Take Five: #19 of 30: The 24-hour novelist

Take Five
Five-minute reads about writing
Nov. 3 - Nov. 30, 2010

Courtesy: Sasha Soren (Random Magic)
Twitter: @RandomMagicTour

#19 of 30: The 24-hour novelist

When it comes right down to it, the process of writing is both very hard and very boring. This is true even for experienced writers. 

Apart from the few moments of inspiration where the writing comes very easily and rapidly, the writing process, overall, involves a lot of hard graft. A writing project of any kind, but particularly a lengthy one, is a slacker-free zone.

Most of the time, getting the story on paper is just a matter of planting your behind in a chair and just writing and writing and writing for hours, until the story starts to shape itself. 

Also, a lot of the writing bit of it isn’t actually writing, at all, it’s thinking. 

You just have to be sort of obsessed with your story, and willing to devote huge amounts of energy to sorting out little arcane details that wouldn’t matter to anyone else. 

So, you’re not only putting in all these hours at the keyboard, but all these other hours away from the keyboard.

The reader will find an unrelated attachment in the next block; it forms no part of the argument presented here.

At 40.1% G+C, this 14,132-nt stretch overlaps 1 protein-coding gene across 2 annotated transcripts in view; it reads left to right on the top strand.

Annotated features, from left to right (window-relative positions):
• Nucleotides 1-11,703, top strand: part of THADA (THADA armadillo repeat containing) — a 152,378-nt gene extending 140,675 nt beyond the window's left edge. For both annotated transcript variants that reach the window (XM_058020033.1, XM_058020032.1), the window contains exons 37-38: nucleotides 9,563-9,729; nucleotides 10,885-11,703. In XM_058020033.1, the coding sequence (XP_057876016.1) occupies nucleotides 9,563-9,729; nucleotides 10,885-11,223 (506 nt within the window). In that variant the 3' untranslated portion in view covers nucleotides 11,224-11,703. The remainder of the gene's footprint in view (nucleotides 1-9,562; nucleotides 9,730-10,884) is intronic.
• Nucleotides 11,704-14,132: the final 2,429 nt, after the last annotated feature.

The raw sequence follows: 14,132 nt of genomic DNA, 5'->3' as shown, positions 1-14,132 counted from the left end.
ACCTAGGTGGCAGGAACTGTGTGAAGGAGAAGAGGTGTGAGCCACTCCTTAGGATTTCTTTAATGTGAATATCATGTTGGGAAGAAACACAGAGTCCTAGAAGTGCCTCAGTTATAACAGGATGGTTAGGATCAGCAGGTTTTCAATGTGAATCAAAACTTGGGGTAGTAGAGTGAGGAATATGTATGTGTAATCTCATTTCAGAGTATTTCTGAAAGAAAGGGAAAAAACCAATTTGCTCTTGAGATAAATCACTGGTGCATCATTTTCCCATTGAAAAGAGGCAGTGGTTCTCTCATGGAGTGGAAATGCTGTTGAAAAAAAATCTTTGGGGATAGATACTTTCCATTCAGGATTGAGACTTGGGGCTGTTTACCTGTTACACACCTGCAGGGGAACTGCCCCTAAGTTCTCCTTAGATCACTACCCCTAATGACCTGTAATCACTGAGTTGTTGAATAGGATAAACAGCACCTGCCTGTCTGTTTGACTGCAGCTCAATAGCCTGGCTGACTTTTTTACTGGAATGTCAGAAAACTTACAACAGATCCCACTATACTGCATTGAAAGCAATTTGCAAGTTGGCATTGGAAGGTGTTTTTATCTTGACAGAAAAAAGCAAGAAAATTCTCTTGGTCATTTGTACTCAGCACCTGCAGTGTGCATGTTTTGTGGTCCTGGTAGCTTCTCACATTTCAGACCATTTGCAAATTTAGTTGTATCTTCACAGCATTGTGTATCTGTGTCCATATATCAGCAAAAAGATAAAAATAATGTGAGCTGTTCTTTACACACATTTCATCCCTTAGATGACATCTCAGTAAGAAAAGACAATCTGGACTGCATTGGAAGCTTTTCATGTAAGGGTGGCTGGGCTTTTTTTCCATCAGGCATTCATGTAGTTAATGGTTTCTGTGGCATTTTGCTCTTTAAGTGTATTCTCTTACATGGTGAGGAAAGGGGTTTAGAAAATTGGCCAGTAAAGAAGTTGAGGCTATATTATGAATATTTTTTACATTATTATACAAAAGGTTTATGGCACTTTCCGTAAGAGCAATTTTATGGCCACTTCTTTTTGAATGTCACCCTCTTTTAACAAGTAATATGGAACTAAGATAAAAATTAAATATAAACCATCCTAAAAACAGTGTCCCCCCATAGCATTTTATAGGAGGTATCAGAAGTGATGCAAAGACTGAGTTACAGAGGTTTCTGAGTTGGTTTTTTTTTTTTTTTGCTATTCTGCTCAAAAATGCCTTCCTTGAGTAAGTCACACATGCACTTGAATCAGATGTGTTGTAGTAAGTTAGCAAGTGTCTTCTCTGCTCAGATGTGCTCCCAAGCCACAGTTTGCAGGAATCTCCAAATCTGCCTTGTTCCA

It’s sort of like when you hear people complaining about school -- first you have to sit through all these classes, then you have to prep for a test, then, on top of everything, there’s homework. And then they think about it and want to run away screaming. But it’s all necessary. 

So, the hours you spend writing are important. The hours you spend thinking about things are important. The odd thoughts you take the time to jot down are important, because they might have the answer to some writing problem you’re trying to solve.

But you can’t skip any of it. If you do, you're only cheating yourself.

Life interrupts you, and not everyone thinks it’s worth the time to use all this mental energy in sorting out what happens, why, when, where, and so on. 

No one else can help you, because you’re the only one who knows the story, so you’re the only one who can solve it. 

So, you can’t even lean on getting a little bit of tea and sympathy, because you’re the one who has to figure it out. 

But if you’re going to finish your book, then you just have to commit to it and not stop until the story is complete. Then you can maybe have a rest. 

But first…back to the keyboard. Or sitting around thinking. Or scribbling down a note about a solution that's just occurred to you, while you were waiting for a train or bus or plane or lunch break.

The hours you put into actually sitting there working out the story on the screen are going to be long hours, but don't forget about those other hours you'll be spending working on your story. 

Don't think that just because you're not at the keyboard, those other hours aren't important. They're all important.

From author interview with Sasha Soren.
Interviewer: Book Junkie (@bookjunkie74)

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